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On Monday, the Lower Merion School District released the much anticipated report aimed at answering some of the questions surrounding the suit for invasion of privacy and numerous investigations over the school district's use of webcams on school issued laptops to take photos of students and their families in their homes. The most basic question can of course be summed up as: "what were you thinking?"
The report from the team of attorneys and computer experts was based on 500,000 documents, images and emails (including 58,000 pictures snapped by the webcams) and had this to say in reply: the school district was "overzealous" in its use of technology "without any apparent regard for privacy considerations."
According to the Philadelphia Inquirer, the 69 page report found that despite the huge number of improperly acquired images of students in their homes, the school district staff did not intentionally use the technology to spy on the students. However, other findings reported by investigators may do more to bolster the lawsuit brought by student Blake Robbins and his parents against the district for invasion of privacy. This includes the finding that although reports of stolen or missing laptops triggered the vast majority of activations of the webcam tracking system, investigators were "stymied" in 16 instances of activation. Ten activations of students' laptops and six of teachers' were labeled by the report as "Activations for Reasons Unknown."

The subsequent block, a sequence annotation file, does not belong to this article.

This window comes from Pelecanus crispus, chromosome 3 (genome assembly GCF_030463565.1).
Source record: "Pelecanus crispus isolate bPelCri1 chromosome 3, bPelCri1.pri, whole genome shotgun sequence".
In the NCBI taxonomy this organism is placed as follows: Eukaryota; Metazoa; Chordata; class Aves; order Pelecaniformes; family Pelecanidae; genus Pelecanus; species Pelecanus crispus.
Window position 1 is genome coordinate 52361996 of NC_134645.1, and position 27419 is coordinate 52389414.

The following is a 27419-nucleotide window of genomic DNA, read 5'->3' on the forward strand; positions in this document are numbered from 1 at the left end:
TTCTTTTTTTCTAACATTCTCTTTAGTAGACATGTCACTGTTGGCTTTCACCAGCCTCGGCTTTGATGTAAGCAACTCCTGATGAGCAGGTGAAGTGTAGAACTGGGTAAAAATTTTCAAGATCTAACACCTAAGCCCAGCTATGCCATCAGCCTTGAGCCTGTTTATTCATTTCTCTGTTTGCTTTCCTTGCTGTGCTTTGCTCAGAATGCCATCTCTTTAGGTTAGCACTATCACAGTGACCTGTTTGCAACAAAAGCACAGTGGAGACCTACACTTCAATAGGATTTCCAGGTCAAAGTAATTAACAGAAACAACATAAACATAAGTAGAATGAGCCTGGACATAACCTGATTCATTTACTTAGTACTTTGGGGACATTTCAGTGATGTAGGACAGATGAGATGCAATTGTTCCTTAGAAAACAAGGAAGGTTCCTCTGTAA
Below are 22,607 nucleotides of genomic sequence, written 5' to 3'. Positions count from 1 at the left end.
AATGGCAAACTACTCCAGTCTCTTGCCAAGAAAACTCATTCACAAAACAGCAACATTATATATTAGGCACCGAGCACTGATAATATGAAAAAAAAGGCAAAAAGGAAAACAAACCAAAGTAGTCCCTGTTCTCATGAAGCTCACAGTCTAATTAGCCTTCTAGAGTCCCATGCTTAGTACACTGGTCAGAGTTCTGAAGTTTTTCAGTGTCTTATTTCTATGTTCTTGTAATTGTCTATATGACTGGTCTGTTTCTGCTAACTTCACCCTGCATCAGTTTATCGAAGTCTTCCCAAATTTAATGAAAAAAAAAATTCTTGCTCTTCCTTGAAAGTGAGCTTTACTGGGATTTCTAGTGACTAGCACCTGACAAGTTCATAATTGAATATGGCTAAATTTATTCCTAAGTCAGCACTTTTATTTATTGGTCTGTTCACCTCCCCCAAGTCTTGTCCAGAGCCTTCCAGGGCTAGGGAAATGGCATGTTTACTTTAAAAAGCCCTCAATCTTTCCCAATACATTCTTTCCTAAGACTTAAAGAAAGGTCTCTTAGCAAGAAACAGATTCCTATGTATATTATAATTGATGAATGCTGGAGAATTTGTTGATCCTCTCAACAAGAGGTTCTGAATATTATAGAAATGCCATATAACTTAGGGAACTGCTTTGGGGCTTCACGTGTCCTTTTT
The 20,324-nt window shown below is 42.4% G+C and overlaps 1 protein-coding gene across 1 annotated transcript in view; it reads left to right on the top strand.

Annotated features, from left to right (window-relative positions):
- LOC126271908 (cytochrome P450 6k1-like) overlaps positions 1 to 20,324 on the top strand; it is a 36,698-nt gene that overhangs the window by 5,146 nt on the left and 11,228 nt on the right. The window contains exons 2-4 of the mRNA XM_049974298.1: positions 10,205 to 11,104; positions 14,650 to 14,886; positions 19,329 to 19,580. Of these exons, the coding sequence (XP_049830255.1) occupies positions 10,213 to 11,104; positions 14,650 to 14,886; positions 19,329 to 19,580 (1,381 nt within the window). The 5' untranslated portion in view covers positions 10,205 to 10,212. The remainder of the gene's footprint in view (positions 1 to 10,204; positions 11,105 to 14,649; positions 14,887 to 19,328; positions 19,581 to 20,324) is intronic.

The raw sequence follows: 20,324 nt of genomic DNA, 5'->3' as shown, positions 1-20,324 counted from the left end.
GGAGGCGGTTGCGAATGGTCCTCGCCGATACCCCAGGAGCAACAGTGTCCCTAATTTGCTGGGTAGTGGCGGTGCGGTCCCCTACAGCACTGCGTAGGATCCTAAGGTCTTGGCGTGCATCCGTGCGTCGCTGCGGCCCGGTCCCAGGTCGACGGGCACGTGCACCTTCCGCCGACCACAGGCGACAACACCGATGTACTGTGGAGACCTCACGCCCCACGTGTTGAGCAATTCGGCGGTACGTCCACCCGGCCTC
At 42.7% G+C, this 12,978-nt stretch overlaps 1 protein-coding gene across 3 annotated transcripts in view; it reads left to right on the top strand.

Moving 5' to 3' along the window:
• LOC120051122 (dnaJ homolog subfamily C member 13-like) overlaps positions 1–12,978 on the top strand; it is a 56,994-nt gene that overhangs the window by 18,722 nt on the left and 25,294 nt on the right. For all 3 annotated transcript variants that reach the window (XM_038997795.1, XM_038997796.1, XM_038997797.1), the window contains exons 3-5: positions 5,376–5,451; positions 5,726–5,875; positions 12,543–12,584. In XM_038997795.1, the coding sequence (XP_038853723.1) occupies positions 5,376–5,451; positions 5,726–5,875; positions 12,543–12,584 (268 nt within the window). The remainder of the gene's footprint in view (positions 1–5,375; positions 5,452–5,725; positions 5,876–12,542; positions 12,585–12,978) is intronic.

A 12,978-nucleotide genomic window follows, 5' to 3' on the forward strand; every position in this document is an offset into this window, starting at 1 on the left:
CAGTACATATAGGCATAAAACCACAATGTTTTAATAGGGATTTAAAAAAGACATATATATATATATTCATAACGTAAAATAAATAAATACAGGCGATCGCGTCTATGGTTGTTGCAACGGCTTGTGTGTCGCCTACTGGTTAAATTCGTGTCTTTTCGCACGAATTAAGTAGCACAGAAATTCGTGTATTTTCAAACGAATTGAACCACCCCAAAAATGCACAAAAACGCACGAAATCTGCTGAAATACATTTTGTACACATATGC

One other question, bothering this blogger from the beginning and no doubt others following this case is: where was the legal advice? Was the school never advised that, in an age where permission slips are needed to apply sunscreen at school, unauthorized photos of underage students in their homes might raise some parental hackles?
The report has provided an answer: there was an attempt at addressing the issue, but someone apparently dropped the ball. According to The Inquirer, the report found that in 2008, the school district's lawyers began drafting agreements for students and parents to sign to acknowledge that they had no expectation of privacy with the laptops. Not only were those waivers never handed out, investigators can't even find the drafts.
A final side note. The Inquirer reported on Sunday that there was one person who did sound the alarm about potential privacy issues at the time the laptop program began. It was not the school superintendent, not district's attorneys, not the head of the technology department -- it was a high school student.
The student emailed the district's then-top technology administrator, Virginia DiMedio to say, "I could see not informing parents and students of this fact [the webcams] causing a huge uproar." DiMedio, who could not believe that her staff would inappropriately use the technology, dismissed the concerns, telling the student to, "take a breath and relax." No way a lawsuit, a federal investigation and a re-examination of federal law could come out of such an innocent little project.